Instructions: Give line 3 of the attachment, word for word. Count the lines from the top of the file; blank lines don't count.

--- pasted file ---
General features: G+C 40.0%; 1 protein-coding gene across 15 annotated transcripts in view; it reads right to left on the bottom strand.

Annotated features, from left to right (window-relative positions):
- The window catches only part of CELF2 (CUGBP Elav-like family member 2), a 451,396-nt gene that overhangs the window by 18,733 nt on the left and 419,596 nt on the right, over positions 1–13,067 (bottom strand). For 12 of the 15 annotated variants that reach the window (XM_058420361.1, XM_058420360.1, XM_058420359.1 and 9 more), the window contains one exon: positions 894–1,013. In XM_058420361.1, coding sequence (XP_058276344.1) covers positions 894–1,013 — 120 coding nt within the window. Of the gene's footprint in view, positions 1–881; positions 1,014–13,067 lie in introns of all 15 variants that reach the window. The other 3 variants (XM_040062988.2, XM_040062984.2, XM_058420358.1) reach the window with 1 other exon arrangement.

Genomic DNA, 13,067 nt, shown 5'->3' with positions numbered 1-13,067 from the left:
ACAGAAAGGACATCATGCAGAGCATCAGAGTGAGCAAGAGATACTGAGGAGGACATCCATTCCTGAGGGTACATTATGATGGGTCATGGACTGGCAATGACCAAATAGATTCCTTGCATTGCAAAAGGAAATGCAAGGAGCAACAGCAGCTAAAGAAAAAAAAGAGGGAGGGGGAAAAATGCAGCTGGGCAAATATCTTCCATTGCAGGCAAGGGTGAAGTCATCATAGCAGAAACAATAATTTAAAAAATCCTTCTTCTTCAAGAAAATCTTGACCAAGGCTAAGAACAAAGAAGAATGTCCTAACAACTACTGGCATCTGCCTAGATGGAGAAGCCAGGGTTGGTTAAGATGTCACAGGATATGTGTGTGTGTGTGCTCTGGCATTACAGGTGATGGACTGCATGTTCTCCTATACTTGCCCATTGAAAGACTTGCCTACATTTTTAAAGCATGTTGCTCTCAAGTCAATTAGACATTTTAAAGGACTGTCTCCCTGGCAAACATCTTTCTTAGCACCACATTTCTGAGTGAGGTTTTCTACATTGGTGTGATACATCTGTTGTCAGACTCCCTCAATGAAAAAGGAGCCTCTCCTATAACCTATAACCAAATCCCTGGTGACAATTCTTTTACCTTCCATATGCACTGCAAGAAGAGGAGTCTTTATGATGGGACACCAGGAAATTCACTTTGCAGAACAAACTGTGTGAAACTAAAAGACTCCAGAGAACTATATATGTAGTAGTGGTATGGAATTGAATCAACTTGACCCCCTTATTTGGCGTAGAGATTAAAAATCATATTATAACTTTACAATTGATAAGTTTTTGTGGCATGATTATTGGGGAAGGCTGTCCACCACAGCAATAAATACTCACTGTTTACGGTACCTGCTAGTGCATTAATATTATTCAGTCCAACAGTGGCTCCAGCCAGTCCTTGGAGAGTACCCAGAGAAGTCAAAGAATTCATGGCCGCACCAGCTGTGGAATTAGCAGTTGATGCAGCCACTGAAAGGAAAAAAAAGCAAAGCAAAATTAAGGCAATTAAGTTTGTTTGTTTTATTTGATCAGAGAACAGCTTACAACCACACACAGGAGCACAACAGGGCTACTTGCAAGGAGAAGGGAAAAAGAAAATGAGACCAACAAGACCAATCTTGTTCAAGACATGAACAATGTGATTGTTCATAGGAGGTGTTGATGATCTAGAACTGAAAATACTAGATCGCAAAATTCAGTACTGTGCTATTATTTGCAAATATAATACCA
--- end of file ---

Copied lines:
- The window catches only part of CELF2 (CUGBP Elav-like family member 2), a 451,396-nt gene that overhangs the window by 18,733 nt on the left and 419,596 nt on the right, over positions 1–13,067 (bottom strand). For 12 of the 15 annotated variants that reach the window (XM_058420361.1, XM_058420360.1, XM_058420359.1 and 9 more), the window contains one exon: positions 894–1,013. In XM_058420361.1, coding sequence (XP_058276344.1) covers positions 894–1,013 — 120 coding nt within the window. Of the gene's footprint in view, positions 1–881; positions 1,014–13,067 lie in introns of all 15 variants that reach the window. The other 3 variants (XM_040062988.2, XM_040062984.2, XM_058420358.1) reach the window with 1 other exon arrangement.